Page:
Chewing Gum Dreams (NT Shed)
Michaela Coel's one-woman show, based loosely on her teenage self, demonstrates her "lyrical gift"
Michaela Coel began writing Chewing Gum Dreams while a final-year drama student at the Guildhall, calculating she'd have a better chance of being noticed in a short, one-woman play, than accepting small parts in the big end-of-year shows.
It was a shrewd move. An expanded and refined version of the piece, directed by Nadia Fall, has just opened at The Shed, at the National Theatre. It runs until 5 April.
The Shed is familiar territory for Coel, who delivered a standout performance as part of the ensemble in Blurred Lines, Nick Payne's merciless dissection of gender inequality. She also contributed poetry to that show, and her lyrical gift is given full rein in Chewing Gum Dreams.
She plays Tracey Gordon, a scarcely disguised version of her own 14-year-old self - one of those "loud, annoying girls on the back of the bus" that send so many passengers scuttling back down to the bottom deck. The role is written with great affection for Tracey's in-your-face toughness, as she freeflows her way through observations on the life of a Hackney teenager, at turns hilarious and horrifying.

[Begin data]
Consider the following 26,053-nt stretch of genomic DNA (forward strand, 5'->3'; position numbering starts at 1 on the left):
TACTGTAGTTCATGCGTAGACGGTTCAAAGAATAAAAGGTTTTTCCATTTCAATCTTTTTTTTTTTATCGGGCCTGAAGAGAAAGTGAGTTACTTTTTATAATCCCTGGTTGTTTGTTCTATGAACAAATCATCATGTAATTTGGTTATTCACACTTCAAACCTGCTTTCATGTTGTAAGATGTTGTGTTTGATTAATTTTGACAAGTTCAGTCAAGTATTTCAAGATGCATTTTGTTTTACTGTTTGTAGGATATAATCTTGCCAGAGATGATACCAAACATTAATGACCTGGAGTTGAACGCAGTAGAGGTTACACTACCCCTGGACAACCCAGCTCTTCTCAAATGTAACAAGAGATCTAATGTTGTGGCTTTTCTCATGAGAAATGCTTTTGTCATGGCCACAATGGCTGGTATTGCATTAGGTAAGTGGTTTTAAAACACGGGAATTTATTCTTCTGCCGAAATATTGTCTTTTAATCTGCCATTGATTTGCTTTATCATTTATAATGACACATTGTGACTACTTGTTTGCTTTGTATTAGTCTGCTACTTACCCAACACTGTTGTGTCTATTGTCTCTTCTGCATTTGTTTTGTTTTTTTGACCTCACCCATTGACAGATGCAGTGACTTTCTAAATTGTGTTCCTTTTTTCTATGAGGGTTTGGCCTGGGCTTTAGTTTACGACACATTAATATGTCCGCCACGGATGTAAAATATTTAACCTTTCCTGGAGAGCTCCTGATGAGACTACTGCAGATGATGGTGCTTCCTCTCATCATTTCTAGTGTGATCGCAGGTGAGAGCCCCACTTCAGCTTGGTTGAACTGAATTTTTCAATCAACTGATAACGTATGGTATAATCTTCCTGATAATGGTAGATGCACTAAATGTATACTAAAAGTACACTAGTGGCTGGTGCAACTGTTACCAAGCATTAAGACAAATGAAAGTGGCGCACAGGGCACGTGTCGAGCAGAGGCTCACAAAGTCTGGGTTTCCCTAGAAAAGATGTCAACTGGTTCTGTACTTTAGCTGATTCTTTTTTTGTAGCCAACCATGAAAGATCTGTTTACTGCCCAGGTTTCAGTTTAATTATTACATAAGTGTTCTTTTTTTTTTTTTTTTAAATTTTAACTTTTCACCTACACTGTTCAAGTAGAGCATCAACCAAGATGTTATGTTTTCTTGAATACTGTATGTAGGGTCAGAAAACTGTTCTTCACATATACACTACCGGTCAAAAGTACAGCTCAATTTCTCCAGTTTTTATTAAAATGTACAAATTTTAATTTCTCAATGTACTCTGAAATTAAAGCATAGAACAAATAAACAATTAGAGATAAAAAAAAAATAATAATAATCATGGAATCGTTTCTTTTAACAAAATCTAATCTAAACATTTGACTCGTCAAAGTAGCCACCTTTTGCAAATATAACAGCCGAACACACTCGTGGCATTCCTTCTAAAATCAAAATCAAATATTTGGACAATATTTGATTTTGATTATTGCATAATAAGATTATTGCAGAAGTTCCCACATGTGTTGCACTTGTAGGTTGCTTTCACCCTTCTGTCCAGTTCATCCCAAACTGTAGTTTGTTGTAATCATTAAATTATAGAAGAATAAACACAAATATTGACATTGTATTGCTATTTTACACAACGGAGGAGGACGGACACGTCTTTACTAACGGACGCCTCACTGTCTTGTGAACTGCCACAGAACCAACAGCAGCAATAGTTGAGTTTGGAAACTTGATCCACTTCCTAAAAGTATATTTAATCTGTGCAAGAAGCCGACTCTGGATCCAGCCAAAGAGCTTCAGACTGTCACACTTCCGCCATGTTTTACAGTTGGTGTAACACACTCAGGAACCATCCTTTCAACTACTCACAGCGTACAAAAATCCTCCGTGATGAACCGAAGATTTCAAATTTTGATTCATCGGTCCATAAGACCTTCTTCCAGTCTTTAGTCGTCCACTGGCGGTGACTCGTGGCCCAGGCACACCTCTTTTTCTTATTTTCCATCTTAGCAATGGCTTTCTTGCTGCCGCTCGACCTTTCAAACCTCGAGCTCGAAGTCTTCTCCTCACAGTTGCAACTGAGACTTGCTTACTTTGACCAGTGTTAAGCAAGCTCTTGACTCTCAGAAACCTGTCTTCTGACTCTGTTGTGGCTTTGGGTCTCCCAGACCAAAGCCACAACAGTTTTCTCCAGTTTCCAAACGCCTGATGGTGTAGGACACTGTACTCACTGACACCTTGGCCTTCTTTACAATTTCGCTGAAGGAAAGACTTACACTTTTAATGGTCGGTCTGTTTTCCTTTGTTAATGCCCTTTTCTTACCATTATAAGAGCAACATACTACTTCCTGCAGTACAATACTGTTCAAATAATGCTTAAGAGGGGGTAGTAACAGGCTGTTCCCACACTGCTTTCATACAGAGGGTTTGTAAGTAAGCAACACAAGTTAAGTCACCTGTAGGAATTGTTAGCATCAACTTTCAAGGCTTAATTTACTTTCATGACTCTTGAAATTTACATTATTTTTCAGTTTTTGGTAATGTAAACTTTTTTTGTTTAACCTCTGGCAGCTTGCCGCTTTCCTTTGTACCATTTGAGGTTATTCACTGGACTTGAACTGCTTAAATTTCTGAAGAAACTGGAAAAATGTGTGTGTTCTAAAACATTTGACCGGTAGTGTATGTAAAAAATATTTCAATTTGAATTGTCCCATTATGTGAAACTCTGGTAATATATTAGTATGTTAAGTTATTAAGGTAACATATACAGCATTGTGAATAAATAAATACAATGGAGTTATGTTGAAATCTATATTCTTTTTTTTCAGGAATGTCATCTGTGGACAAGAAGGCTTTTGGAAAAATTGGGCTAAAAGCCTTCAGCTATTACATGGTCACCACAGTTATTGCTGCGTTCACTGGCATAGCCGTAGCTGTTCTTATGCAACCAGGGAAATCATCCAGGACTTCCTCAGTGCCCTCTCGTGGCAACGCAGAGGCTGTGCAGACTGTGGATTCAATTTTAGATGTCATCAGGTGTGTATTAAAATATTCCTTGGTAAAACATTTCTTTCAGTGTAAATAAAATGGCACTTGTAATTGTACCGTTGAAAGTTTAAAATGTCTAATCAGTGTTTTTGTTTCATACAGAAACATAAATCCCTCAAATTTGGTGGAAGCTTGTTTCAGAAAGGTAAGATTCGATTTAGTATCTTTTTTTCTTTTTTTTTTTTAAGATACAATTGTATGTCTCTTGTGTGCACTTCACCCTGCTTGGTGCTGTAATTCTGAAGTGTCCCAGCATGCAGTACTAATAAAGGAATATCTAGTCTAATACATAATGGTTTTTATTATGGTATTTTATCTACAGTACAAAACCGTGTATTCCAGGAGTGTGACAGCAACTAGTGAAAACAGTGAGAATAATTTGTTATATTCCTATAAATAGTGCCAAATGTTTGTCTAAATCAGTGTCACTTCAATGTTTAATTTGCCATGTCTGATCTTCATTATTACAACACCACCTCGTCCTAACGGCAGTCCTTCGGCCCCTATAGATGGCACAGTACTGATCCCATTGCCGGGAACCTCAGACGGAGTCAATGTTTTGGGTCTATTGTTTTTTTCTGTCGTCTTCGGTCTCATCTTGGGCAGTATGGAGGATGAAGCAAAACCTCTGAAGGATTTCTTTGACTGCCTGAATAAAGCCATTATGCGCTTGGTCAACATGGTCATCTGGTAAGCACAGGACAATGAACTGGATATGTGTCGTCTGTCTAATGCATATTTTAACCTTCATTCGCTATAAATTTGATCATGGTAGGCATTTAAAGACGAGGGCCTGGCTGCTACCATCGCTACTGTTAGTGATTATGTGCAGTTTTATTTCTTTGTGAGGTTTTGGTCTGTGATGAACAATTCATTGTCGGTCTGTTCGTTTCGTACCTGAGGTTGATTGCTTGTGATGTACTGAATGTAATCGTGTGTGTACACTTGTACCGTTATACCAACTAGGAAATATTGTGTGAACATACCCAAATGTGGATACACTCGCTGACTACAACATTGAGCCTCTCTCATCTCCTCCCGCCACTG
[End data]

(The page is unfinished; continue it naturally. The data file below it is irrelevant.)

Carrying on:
Coel brilliantly captures the brutal cruelty of the taunts girls fling at each other, and doesn't shy away from conjuring up some truly extraordinary sexual imagery.
Lighting by Jamie Spirito and sound by Mike Walker help to create depth in an open space with only a single chair as a prop. Coel sits, slouches, runs, dances and strips on the spare, exposed set with a fierce energy that makes for a compelling 45 minutes.
She is a wonderfully fluid performer. Tracey is her star, but she also creates the vicious Aaron, vulnerable and trusting Candice, and – pity the poor woman – Tracey's maths teacher.
A feisty and complex heroine, Tracey says, "I'm smart enough to know I'm no one". She's resigned to falling into the cracks like everyone else in her family. But she survives rejection and learns how to stick by the one person she truly loves.
She may be a dramatic creation, but Tracey is also a way for Michaela – clearly moving on to much greater things – to hold on to something of the person she was back in those Hackney days.